Pennsylvania Coffee Shop Serves up Hope to Recovering Addicts
The shop is in an area hit particularly hard by opioids
A coffee shop in Tamaqua, Pennsylvania, is serving up hope to addicts, alongside sticky buns and other goodies.
Hope & Coffee, located in Swatara Township, opened July 19, 2018. Its goal is to help struggling drug addicts and to help remove the stigma surrounding the problem.
Manager Loren Collura told WNEP:
“People are noticing us and walking by and seeing our balloons out and seeing what they’re all about.”
Opening day was soft in order to introduce customers to the mission of Hope & Coffee, yet visitors said it was still quite busy. Everyone employed by the shop is either a recovering drug addict, or knows someone who is.
“There isn’t anywhere that people can feel comfortable, a substance-free environment that is non-judgmental, that they feel happy and comfortable to go to, feel like they’re at home.”
Employee Steve Schickram is 288 days clean. After an “incident” that sent him to a hospital, he struggled to find a job and a place to live, he said. The coffee shop’s opening couldn’t have come at a better time.
“It felt like the position opened up right as I was going into recovery.”
Every aspect of Hope & Coffee was created by people in recovery, from the renovation of the 1865 Victorian home that houses the coffee shop, right down to the coffee bar itself. They also supply the coffee beans and manage the operation.
But the shop will offer more than tasty Danish, free WiFi, and freshly brewed cups of joe. Eventually, upstairs rooms will offer space for recovery meetings. Officials hope Hope & Coffee will fund an endowment to match people in early recovery with other employers in the area.
Lisa Scheller is the brains behind the operation. The chairwoman of a company that manufactures metallic pigments pledged $300,000 to get the coffee shop off the ground.
Scheller is 35 years sober and she knew she had to do something to help fellow addicts after she saw the area overcome by the opioid epidemic. She said she had to shed her own “coat of shame and anonymity” about her past to play an active role in the nonprofit to “shine the brightest light to show that addiction can happen to anyone, and recovery is possible. Not just for me, but for everyone who embraces it.”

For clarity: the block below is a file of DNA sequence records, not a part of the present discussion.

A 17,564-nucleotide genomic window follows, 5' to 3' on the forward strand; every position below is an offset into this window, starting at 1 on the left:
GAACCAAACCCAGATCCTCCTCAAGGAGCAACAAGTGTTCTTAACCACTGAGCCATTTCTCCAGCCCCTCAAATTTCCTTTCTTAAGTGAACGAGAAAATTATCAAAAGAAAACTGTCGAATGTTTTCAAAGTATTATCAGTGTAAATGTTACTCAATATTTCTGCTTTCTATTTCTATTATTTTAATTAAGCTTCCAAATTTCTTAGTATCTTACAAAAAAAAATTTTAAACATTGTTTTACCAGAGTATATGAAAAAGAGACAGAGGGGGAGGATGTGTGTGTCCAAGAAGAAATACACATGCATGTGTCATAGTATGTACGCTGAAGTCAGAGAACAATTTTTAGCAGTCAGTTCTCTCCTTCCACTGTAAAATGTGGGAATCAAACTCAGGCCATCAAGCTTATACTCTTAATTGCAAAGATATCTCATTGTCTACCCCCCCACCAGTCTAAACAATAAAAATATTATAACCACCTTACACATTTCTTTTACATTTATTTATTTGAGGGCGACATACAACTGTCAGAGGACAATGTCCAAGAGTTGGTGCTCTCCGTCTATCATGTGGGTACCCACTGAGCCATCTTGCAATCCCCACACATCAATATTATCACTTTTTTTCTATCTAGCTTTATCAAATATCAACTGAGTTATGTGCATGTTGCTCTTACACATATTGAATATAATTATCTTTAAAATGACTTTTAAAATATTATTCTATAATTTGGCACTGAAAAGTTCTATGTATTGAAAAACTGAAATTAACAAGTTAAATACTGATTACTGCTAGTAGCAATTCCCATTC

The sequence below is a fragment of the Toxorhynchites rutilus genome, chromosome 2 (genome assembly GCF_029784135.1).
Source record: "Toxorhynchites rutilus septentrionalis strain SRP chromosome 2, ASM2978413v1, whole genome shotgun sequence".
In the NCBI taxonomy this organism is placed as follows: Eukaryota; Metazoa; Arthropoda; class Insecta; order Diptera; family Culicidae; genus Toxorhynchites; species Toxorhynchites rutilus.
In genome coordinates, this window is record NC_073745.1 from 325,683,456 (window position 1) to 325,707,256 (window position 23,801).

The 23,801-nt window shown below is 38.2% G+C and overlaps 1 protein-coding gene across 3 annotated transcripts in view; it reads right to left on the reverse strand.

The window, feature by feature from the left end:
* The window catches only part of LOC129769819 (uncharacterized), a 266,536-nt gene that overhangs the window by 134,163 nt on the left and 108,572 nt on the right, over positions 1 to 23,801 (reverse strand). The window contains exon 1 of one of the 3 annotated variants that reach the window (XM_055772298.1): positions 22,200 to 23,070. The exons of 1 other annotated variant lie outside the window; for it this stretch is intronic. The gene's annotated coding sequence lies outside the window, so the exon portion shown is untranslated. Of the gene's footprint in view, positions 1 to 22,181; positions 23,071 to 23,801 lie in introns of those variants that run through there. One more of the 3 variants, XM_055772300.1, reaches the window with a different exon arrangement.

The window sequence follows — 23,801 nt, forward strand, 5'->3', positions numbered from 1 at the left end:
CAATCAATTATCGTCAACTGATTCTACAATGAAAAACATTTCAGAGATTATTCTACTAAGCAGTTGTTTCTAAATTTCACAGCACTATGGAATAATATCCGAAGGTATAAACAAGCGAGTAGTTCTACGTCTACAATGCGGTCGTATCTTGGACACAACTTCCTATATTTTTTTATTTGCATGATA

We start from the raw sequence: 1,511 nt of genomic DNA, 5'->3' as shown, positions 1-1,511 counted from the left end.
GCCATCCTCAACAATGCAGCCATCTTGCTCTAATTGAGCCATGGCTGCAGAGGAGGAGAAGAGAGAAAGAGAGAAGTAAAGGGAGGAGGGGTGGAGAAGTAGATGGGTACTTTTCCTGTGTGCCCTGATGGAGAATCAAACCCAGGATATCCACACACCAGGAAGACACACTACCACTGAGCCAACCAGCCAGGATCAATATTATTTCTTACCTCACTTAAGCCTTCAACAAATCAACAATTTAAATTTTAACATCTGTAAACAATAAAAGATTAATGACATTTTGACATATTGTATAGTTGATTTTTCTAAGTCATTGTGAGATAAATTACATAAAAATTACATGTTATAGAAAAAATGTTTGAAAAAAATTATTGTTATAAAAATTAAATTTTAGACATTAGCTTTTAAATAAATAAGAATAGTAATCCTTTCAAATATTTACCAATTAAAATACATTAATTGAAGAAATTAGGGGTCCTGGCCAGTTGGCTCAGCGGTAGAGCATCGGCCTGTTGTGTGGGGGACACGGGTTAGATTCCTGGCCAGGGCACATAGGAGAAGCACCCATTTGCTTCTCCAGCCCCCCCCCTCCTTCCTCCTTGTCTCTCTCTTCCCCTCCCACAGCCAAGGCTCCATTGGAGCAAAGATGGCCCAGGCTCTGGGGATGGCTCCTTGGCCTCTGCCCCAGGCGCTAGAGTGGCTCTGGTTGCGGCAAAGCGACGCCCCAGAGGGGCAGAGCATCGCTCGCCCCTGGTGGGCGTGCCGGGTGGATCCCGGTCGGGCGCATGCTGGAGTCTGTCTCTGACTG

Tamaqua is located in Pennsylvania’s coal region, and like many small towns across America, it has been devastated by opioids. Local funeral home director Eric Zizelmann estimates that 1 in 10 deaths in Tamaqua last year was drug-related.
Sica Brown is a supervisor at Hope & Coffee, and the single mother of a 1-year-old. After being addicted to heroin for years and spending time in jail, she found it next to impossible to find a job. She always seemed like a great fit … until a potential employer ran a background check on her.
“Everybody loved me in person, but as soon as they ran a background check and looked at my history, my past, they didn’t want to have anything to do with me.”
Then, someone handed her a flyer about Hope & Coffee while Brown was engrossed in intensive outpatient recovery, and was “an absolute life-changer,” Brown said.
“My son now has a mother who has confidence, who has an amazing foundation. It was like the whole world was against me until I was handed that flyer.”
Julie Fidler is a freelance writer, legal blogger, and the author of Adventures in Holy Matrimony: For Better or the Absolute Worst. She lives in Pennsylvania with her husband and two ridiculously spoiled cats. She occasionally pontificates on her blog.